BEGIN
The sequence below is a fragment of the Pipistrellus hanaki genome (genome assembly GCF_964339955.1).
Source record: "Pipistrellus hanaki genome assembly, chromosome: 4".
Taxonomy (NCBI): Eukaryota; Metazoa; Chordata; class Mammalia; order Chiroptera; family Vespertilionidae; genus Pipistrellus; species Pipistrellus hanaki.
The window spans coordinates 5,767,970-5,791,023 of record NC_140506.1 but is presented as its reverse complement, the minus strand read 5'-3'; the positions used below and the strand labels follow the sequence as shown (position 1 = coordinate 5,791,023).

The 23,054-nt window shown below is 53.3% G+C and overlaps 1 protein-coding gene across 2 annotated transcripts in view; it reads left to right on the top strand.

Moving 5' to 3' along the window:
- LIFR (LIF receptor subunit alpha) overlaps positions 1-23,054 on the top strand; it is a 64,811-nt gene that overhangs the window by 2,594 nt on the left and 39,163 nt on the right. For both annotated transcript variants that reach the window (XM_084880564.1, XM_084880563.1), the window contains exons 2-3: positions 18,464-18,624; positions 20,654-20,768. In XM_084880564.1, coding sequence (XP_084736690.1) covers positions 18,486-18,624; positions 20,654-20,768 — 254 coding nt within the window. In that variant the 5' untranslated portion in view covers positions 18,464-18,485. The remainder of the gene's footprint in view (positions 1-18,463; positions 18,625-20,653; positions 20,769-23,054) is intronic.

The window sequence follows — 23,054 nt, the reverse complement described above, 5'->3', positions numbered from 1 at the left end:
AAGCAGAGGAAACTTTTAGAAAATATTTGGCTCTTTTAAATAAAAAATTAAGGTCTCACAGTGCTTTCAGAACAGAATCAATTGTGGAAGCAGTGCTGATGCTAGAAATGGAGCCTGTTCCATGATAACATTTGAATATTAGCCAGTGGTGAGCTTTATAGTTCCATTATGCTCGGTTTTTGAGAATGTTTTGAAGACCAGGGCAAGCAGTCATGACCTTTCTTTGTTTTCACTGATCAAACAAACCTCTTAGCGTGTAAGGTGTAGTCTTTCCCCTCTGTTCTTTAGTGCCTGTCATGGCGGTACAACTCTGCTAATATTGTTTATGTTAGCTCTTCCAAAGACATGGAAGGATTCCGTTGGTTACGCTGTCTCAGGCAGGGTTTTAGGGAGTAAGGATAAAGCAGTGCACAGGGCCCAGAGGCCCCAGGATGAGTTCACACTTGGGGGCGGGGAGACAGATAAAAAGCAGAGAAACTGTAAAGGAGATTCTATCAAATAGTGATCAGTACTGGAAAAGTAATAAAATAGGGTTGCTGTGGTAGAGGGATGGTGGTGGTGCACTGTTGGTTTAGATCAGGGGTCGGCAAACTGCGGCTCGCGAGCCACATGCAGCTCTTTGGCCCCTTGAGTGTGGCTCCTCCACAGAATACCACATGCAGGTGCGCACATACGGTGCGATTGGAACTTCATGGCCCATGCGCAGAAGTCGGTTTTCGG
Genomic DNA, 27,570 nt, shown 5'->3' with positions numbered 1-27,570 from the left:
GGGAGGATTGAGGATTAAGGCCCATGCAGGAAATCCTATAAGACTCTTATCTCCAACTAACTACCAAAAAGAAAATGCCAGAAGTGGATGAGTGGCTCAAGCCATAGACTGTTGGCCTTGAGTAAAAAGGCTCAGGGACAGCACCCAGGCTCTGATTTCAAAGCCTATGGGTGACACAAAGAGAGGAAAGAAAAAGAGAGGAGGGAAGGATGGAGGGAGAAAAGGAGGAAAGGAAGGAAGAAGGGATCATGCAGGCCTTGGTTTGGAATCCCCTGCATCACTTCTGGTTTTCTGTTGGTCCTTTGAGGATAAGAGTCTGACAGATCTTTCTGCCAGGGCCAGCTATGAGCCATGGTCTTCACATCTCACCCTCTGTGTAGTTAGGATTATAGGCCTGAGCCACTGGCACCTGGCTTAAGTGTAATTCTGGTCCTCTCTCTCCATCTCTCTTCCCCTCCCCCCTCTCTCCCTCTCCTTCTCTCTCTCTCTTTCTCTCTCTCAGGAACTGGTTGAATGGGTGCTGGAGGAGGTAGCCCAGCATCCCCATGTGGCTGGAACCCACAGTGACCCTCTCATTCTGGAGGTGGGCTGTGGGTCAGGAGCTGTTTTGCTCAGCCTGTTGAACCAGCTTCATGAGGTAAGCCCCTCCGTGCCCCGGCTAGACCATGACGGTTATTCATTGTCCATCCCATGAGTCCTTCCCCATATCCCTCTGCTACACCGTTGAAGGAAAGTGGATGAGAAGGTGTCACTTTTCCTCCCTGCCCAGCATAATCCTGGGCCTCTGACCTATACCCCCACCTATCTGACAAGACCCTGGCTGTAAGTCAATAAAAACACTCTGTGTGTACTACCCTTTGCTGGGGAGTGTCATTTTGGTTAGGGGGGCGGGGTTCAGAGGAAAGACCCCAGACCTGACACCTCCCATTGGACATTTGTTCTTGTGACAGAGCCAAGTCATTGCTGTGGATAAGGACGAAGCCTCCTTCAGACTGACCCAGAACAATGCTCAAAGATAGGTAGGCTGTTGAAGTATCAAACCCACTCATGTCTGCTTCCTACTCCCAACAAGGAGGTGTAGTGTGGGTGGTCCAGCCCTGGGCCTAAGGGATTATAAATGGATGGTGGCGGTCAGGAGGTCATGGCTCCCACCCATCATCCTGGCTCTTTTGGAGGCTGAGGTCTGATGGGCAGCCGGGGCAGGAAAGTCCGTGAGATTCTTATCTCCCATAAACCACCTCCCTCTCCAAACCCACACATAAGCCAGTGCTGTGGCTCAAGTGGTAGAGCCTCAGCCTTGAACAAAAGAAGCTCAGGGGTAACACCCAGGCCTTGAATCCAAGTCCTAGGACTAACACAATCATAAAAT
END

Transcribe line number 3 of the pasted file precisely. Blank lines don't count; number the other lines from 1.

Taxonomy (NCBI): Eukaryota; Metazoa; Chordata; class Mammalia; order Chiroptera; family Vespertilionidae; genus Pipistrellus; species Pipistrellus hanaki.